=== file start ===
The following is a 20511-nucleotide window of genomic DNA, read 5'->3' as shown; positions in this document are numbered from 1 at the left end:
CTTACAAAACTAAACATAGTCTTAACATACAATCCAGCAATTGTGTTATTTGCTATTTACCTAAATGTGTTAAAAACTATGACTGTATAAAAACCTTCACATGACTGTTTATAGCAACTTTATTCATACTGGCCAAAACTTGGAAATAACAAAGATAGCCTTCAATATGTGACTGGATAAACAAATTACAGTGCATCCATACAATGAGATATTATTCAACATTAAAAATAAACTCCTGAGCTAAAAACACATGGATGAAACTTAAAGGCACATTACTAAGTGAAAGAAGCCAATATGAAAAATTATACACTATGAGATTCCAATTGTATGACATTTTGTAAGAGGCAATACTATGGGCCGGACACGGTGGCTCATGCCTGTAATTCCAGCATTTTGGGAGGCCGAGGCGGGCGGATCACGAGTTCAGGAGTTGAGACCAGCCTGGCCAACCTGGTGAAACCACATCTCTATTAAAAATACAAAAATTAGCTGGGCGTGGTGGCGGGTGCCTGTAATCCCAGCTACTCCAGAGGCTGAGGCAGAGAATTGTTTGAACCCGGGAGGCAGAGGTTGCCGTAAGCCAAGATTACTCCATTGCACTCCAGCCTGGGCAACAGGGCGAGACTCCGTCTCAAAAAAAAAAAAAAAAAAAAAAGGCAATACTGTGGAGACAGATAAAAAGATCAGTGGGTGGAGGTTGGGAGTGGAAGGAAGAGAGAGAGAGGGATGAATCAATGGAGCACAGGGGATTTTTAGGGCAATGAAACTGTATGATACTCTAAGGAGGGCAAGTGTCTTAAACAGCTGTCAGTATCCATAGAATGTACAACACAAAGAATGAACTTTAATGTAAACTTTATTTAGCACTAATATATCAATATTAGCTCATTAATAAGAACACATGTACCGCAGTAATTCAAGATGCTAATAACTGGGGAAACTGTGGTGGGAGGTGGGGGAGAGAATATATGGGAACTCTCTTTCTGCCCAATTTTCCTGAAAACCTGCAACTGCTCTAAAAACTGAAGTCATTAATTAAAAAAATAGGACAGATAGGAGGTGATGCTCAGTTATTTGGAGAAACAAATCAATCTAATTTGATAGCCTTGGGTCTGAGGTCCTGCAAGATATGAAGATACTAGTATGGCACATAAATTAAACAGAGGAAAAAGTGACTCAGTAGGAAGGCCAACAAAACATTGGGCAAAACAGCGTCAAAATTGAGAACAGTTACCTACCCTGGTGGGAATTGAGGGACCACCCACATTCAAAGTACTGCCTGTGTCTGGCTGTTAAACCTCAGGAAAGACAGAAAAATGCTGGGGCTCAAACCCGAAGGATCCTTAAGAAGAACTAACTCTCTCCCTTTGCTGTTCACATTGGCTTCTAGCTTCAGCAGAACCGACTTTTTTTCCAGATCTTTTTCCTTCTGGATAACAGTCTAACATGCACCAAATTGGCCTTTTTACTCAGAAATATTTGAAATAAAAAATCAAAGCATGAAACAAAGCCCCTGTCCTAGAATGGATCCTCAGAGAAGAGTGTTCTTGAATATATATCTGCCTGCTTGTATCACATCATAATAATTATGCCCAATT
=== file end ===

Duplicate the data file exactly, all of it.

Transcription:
The following is a 20511-nucleotide window of genomic DNA, read 5'->3' as shown; positions in this document are numbered from 1 at the left end:
CTTACAAAACTAAACATAGTCTTAACATACAATCCAGCAATTGTGTTATTTGCTATTTACCTAAATGTGTTAAAAACTATGACTGTATAAAAACCTTCACATGACTGTTTATAGCAACTTTATTCATACTGGCCAAAACTTGGAAATAACAAAGATAGCCTTCAATATGTGACTGGATAAACAAATTACAGTGCATCCATACAATGAGATATTATTCAACATTAAAAATAAACTCCTGAGCTAAAAACACATGGATGAAACTTAAAGGCACATTACTAAGTGAAAGAAGCCAATATGAAAAATTATACACTATGAGATTCCAATTGTATGACATTTTGTAAGAGGCAATACTATGGGCCGGACACGGTGGCTCATGCCTGTAATTCCAGCATTTTGGGAGGCCGAGGCGGGCGGATCACGAGTTCAGGAGTTGAGACCAGCCTGGCCAACCTGGTGAAACCACATCTCTATTAAAAATACAAAAATTAGCTGGGCGTGGTGGCGGGTGCCTGTAATCCCAGCTACTCCAGAGGCTGAGGCAGAGAATTGTTTGAACCCGGGAGGCAGAGGTTGCCGTAAGCCAAGATTACTCCATTGCACTCCAGCCTGGGCAACAGGGCGAGACTCCGTCTCAAAAAAAAAAAAAAAAAAAAAAGGCAATACTGTGGAGACAGATAAAAAGATCAGTGGGTGGAGGTTGGGAGTGGAAGGAAGAGAGAGAGAGGGATGAATCAATGGAGCACAGGGGATTTTTAGGGCAATGAAACTGTATGATACTCTAAGGAGGGCAAGTGTCTTAAACAGCTGTCAGTATCCATAGAATGTACAACACAAAGAATGAACTTTAATGTAAACTTTATTTAGCACTAATATATCAATATTAGCTCATTAATAAGAACACATGTACCGCAGTAATTCAAGATGCTAATAACTGGGGAAACTGTGGTGGGAGGTGGGGGAGAGAATATATGGGAACTCTCTTTCTGCCCAATTTTCCTGAAAACCTGCAACTGCTCTAAAAACTGAAGTCATTAATTAAAAAAATAGGACAGATAGGAGGTGATGCTCAGTTATTTGGAGAAACAAATCAATCTAATTTGATAGCCTTGGGTCTGAGGTCCTGCAAGATATGAAGATACTAGTATGGCACATAAATTAAACAGAGGAAAAAGTGACTCAGTAGGAAGGCCAACAAAACATTGGGCAAAACAGCGTCAAAATTGAGAACAGTTACCTACCCTGGTGGGAATTGAGGGACCACCCACATTCAAAGTACTGCCTGTGTCTGGCTGTTAAACCTCAGGAAAGACAGAAAAATGCTGGGGCTCAAACCCGAAGGATCCTTAAGAAGAACTAACTCTCTCCCTTTGCTGTTCACATTGGCTTCTAGCTTCAGCAGAACCGACTTTTTTTCCAGATCTTTTTCCTTCTGGATAACAGTCTAACATGCACCAAATTGGCCTTTTTACTCAGAAATATTTGAAATAAAAAATCAAAGCATGAAACAAAGCCCCTGTCCTAGAATGGATCCTCAGAGAAGAGTGTTCTTGAATATATATCTGCCTGCTTGTATCACATCATAATAATTATGCCCAATT